5 Nov 20, 16 tweets, 4 min read
I am making these tweets to explain in one place some analysis that was done last night.
1 - I was asked offline about doing Benford's on election data. I explained that this is common and a useful way to detect anomalies in data that are driven by artificial process (e.g. fraud)
2 - My student then pointed me towards a tweet that was exploring this type of analysis (but they hadn't done Benford's). So I chimed in.
3 - However, I did not know what data they used so I found a source for the context they referenced. However, I could not initially find write-ins versus non-write-ins, so I looked at candidate counts.
4 - I then wrote a quick script to gather that data, here is an example of what the data gathering portion of this process looked like.
5 - With this data now available to look at in code, I created a process to analyze first digit conformity to the Benford's distribution. This is a test that is often conducted via Chi-squared.
6 - I wrote the code to produce the Benford's discrete distribution. This code looks like this.
7 - Now that I had the data and the distribution, I simply needed to perform the test. To do that, I leveraged scipy's chisquare. However, prior to doing that, you need to produce the expected result values (not just the percentages. But this is as simple.
8 - To do that, you take the total number of observations (number of numbers that the first digit counts are derived from) and multiply them by the Benford's distribution frequencies accordingly. This looks like this:
9 - The final process, put together, has some additional code to handle data and count the digits from that webpage (comes in 2 parts, first script setup and function definition, then the script on next tweet):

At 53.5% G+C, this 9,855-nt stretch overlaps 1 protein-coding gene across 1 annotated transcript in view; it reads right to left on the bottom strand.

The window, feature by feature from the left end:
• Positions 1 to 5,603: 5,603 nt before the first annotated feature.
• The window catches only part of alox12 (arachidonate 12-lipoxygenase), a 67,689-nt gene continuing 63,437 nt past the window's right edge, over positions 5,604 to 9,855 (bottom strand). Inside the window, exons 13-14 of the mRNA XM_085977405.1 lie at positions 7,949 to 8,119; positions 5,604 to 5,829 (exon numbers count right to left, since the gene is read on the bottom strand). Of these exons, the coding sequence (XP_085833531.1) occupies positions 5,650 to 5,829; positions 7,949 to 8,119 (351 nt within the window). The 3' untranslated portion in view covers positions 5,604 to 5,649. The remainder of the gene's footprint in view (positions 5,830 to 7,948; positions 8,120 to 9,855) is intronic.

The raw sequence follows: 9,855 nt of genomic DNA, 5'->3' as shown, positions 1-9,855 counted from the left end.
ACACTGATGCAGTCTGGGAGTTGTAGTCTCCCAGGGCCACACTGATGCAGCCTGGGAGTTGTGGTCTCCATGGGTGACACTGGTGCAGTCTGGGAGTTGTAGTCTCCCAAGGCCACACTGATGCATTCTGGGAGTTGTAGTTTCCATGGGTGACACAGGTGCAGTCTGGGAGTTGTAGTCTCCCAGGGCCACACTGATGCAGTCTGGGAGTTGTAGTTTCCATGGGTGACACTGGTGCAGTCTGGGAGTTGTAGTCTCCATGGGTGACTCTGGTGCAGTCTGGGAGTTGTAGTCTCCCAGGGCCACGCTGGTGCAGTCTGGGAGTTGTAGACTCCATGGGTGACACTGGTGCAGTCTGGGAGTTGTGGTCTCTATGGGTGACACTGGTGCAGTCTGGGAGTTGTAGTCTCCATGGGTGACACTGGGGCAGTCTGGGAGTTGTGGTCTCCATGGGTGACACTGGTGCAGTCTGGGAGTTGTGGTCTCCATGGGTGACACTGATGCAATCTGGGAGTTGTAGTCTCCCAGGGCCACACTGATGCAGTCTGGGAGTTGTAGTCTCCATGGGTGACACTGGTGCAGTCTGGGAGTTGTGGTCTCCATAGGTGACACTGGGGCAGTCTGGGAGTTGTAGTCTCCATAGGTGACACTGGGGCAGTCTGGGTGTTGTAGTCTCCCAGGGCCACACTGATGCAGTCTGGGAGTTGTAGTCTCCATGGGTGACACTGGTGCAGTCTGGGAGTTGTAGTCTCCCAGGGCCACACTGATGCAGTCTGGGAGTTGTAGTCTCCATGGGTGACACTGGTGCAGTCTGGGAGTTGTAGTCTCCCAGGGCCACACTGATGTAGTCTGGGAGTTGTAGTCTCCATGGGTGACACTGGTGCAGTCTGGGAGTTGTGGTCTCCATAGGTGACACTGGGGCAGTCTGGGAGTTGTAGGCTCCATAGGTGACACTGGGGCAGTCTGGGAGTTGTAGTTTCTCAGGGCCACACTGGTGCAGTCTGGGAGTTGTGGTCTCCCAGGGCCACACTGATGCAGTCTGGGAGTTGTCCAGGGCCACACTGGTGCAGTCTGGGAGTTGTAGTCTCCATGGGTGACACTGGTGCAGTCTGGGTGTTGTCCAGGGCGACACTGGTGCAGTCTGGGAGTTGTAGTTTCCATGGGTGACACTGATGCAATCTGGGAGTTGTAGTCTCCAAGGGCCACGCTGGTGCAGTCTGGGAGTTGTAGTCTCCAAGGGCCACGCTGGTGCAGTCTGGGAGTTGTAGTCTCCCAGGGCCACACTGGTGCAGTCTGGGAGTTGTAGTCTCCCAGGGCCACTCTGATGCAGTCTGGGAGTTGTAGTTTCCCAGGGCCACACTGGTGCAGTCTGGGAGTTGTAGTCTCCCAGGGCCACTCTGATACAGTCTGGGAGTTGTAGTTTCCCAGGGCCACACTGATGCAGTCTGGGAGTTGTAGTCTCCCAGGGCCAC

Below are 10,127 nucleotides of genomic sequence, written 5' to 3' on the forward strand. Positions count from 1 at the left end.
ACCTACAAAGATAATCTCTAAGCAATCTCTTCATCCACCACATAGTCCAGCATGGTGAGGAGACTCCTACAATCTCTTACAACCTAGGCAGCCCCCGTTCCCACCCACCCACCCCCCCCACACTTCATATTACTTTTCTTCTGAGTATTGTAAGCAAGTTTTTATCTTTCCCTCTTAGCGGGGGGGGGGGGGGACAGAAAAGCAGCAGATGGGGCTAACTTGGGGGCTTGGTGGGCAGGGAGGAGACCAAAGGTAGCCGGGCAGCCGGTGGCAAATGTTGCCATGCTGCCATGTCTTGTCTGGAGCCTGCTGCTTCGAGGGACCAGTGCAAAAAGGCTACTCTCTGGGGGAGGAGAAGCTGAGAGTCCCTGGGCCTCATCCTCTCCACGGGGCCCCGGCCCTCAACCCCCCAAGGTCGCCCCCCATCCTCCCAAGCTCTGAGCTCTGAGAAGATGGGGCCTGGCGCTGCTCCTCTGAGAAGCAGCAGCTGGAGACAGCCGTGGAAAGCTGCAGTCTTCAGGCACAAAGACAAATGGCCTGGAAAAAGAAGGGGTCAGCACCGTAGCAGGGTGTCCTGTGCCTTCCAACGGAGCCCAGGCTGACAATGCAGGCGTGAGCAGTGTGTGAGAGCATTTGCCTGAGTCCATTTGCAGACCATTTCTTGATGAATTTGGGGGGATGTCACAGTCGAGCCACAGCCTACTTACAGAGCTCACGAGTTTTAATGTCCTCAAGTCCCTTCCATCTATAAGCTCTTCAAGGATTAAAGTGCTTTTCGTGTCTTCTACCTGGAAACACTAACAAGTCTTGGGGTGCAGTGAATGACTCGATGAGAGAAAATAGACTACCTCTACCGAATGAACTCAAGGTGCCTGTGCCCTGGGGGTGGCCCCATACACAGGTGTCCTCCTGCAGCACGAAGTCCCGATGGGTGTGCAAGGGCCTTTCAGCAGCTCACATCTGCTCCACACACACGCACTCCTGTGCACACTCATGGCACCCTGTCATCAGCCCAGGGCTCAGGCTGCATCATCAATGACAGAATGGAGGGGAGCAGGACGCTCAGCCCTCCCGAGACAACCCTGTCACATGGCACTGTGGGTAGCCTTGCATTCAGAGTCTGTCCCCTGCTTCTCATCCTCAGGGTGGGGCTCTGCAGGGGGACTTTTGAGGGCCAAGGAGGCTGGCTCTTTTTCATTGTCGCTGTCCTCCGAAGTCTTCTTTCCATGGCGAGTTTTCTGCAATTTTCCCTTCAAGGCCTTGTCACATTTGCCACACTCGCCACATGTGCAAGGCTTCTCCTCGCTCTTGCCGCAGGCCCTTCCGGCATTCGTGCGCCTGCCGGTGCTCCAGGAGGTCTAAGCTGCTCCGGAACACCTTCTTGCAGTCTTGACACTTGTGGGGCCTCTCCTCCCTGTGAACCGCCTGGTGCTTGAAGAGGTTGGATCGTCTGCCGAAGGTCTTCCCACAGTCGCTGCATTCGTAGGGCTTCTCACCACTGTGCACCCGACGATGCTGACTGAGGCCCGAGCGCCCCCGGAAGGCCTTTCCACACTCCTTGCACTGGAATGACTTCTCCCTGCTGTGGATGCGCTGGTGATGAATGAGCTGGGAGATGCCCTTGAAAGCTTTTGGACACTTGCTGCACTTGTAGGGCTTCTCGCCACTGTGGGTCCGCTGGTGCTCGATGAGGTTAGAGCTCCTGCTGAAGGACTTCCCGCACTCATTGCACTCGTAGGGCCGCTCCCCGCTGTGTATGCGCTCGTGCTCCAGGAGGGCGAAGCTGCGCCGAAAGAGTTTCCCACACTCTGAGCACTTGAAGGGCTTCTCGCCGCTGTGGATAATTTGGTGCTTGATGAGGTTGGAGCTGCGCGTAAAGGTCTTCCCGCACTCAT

10 - And the rest of that script:
11 - In the end, Biden's vote data from that page is far more anomalous than Trump's. Here is what it looks like visually:
12 - And here are the raw numbers (1 to 9):
Biden: [86, 35, 52, 69, 79, 62, 42, 28, 22]
Trump: [115, 85, 89, 57, 35, 36, 27, 16, 16]
13 - Here are the respective p-values:
Biden 1.5076774999383611e-27
Trump 0.00048111250713426005
14 - What is notable is the extreme difference in their p-values. The drawback to this analysis is that there is a Better test for Benford's goodness of fit. It is the Watson version of the Cramer von Mises test (U2). You can read about why it is better here (next message)
15 - Here:
Lesperance, M., Reed, W. J., Stephens, M. A., Tsao, C., & Wilton, B. (2016). Assessing Conformance with Benford’s Law: Goodness-Of-Fit Tests and Simultaneous Confidence Intervals. PLoS ONE, 11(3). doi.org/10.1371/journa…
16 - What is undeniable is that the first digit frequencies of Biden's vote totals is extremely anomalous in comparison to Trump's.

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# More from @statsguyphd

5 Nov 20
@QuasLacrimas @VirtuArete I can help you if you'd like. I have multiple processes for performing Benford's chi-squared tests using Python. If your data is available via link, let me know and I can customize a script for you and send it to you.
@QuasLacrimas @VirtuArete To speed things along, look at the following I'm posting. First use this to create the Benford's ratios:

def getBenfords():
expected = [log10(1+1/d) for d in range(1,10)]
return expected
@QuasLacrimas @VirtuArete Next, use this to perform the test
from scipy.stats import chisquare
benfords = get Benfords()
expectedvals = [sum(actualvals)*a for a in benfords]
actualpercent = [a/sum(actualvals) for a in actualvals]
chival,pval = chiTest(actualvals,expectedvals)